WWDC Made AI Winners and Losers

Apple didn't launch new ways of using Generative AI, but changed the terms of engagement in a way that will shake tech.

WWDC Made AI Winners and Losers
Arial view of Leavenworth, WA. ©2024 Robin Monks.

After taking time to digest this year's WWDC, I think Apple made some changes that will fundamentally change the conversation around AI. To me this seems like a master stroke that signals the claim they're staking. I suspect it's one that their competitors won't be able to follow (privacy-centric, no-added-cost) and could ruin the financials of companies that try to match.



A lot of people are going to be experiencing useful LLM models on their device for the first time. Real end user penetration of LLM and GenAI has been low, but soon the millions of iPhone, iPad, and macOS users are going to be getting to use it firsthand in useful ways. They'll use the boring-but-useful elements of GenAI every day, and it will become an interactive baseline like Spell Check or local index search.

I've seen a number of folks who were confused at how conservative the Apple Intelligence presented was, and how little it broke new ground. The fact is most people not in or writing about tech aren't playing with these tools every day to know they already exist. What's groundbreaking here isn't the technology; it's the integration, privacy model, and price point (free with the price of admission).


TSMC is in the ultimate no-lose situation here. If you use Apple Silicon, Snapdragon Elite, or Nvidia, TSMC is winning. Given their stranglehold on getting more chips made (for what seems to be an obvious transition to ARM in the non-Mac business world), TSMC will have a lot of pricing power for at least the next 3-5 years. Intel, on the other hand, looks to need a major shakeup.


Securing both Microsoft and Apple publicly with their models-as-a-service offerings secure their lead ahead of the competitors and will help them secure themselves as a key LLM platform for the future. Apple seems positioned to use OpenAI as more of a crutch here (much like they'd done with Google Maps previously), and I suspect we'll see OpenAI's share in Apple's experiences lower over time, but this is still good news for the next 3 years.



Google comes out of this WWDC as a clear loser. With Apple moving to implement more AI-based immediate feedback to its platforms users, Google is taking a back seat, and it seems obvious that even the days of Google as the default search engine in the browser are likely to come to an end.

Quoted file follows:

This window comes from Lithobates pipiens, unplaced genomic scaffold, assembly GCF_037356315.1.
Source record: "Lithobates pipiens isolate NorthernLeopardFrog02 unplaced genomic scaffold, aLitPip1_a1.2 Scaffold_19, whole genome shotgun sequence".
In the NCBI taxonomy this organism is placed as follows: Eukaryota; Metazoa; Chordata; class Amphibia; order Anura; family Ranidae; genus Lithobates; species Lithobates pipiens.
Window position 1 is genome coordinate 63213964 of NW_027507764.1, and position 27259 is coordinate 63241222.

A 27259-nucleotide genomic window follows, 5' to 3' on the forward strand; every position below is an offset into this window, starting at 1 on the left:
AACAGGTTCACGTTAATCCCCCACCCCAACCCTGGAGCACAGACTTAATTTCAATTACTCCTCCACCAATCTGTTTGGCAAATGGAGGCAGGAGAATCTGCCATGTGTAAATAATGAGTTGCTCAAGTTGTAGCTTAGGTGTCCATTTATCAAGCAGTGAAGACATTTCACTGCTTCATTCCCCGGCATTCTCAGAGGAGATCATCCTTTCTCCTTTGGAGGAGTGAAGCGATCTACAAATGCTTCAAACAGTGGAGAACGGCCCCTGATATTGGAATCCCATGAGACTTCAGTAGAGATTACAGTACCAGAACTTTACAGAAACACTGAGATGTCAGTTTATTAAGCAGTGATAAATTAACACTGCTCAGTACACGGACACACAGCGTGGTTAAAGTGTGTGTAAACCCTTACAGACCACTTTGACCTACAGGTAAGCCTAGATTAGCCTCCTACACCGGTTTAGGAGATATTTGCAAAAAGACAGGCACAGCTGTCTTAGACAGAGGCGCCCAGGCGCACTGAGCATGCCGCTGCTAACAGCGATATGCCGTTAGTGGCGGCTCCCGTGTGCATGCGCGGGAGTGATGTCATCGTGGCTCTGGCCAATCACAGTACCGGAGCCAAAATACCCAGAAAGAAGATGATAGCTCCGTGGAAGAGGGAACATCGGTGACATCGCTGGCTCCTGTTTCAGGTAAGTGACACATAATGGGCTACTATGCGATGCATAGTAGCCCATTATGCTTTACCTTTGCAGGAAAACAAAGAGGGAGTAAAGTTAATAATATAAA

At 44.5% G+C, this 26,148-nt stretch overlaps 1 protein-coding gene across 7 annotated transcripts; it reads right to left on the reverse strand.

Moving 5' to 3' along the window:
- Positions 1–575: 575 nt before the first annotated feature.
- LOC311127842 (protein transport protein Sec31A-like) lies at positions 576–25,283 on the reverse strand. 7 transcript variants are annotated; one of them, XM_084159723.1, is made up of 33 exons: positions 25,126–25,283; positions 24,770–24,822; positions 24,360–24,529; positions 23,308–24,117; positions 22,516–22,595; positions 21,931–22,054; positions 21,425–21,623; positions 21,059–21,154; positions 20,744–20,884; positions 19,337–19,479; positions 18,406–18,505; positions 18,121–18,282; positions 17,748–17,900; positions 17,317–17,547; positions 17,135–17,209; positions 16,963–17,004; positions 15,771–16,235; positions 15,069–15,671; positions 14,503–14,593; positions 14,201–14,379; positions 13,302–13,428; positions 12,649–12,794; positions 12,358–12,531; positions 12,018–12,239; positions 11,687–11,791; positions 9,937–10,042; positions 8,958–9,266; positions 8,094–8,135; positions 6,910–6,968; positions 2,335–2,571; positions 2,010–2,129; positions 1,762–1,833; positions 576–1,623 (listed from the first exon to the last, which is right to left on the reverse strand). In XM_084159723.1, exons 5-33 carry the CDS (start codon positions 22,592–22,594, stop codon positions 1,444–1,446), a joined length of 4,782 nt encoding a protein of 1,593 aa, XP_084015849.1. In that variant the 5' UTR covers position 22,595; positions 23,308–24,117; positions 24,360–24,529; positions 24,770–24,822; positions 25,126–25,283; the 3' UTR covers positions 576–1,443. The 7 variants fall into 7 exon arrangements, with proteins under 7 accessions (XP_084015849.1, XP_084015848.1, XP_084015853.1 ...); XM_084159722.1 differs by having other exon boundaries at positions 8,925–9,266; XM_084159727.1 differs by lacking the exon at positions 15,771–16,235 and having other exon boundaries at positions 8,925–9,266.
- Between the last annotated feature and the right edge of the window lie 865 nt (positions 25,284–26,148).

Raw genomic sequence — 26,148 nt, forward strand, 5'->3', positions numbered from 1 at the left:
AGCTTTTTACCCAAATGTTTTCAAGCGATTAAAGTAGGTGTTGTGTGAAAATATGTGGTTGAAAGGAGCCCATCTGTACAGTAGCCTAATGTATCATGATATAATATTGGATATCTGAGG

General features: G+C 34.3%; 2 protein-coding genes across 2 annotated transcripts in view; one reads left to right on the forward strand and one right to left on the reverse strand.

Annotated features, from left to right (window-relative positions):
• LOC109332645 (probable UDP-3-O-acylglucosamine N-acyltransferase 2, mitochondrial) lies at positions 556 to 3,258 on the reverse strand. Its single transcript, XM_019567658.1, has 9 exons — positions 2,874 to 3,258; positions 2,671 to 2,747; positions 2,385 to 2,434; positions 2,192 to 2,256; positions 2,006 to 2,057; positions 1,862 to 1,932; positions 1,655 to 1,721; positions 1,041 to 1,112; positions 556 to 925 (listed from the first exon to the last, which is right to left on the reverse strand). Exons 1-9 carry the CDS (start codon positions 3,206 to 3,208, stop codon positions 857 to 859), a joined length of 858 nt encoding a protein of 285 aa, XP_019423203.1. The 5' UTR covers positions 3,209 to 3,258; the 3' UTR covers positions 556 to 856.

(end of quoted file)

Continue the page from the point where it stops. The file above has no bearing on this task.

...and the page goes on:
Google has done themselves no favors here, with their attempts to increase the number of ads and their failed launch of their consumer-facing AI tools. In the past, consumers would have sought Google out if it wasn't their default browser, and I suspect Google has squandered that goodwill. As first Microsoft and now Apple transition to their own ML-enhanced search tools, Google is being cornered in the search market to their own platforms.


Microsoft brought OpenAI to the ball and now their direct connection no longer feels unique or innovative. Even worse for Microsoft, Apple has set down a gauntlet for AI Privacy that they'll now be expected to compare against, both in Azure cloud and on device.

Even worse for Microsoft, a lot of their perceived pricing power just went poof. Microsoft had hoped to charge a premium for Copilot Pro and 365 to enable the AI functionality and bring in a new revenue stream. Apple is going to give people equally-or-better integrated tools across desktop and mobile free with the price of admission.

AI as an ARPU Boost

Every company wants to raise their Average Revenue Per User (ARPU), and a lot of companies got really excited that AI would make it happen. Microsoft, Notion, Adobe, Slack, and others all tripped over themselves racing to the obvious (self reference to my earlier article on the subject) to release "Something AI" they could charge $20-50/mth more for.

Apple is now setting a baseline expectation that those features will be well-integrated and at no additional cost, taking AI from an ARPU boost to a built-in Cost of Goods Sold (CoGS) expense. Companies won't stop billing for AI right away, but the writing is on the wall now for any business that was hoping to use this to lift revenues. I expect you'll start seeing a lot of "AI is free with Pro/Ultimate" announcements in the coming months before the iOS release in the Fall.

Vision Pro

Vision Pro again came off awkward and sad, with a lone person sitting on their couch. Nothing they showed off today made me want to buy the Vision Pro, and the ball is still in Apple's court to reduce pricing and find a better use case.

Conclusions (for now)

It remains to be seen if anyone else has a counter-shakeup in the works, but so far my expectation is that Apple is about to do something it is historically known for: streamlining innovations into widespread use, and winning market share as a result.

Competitors? It's your move.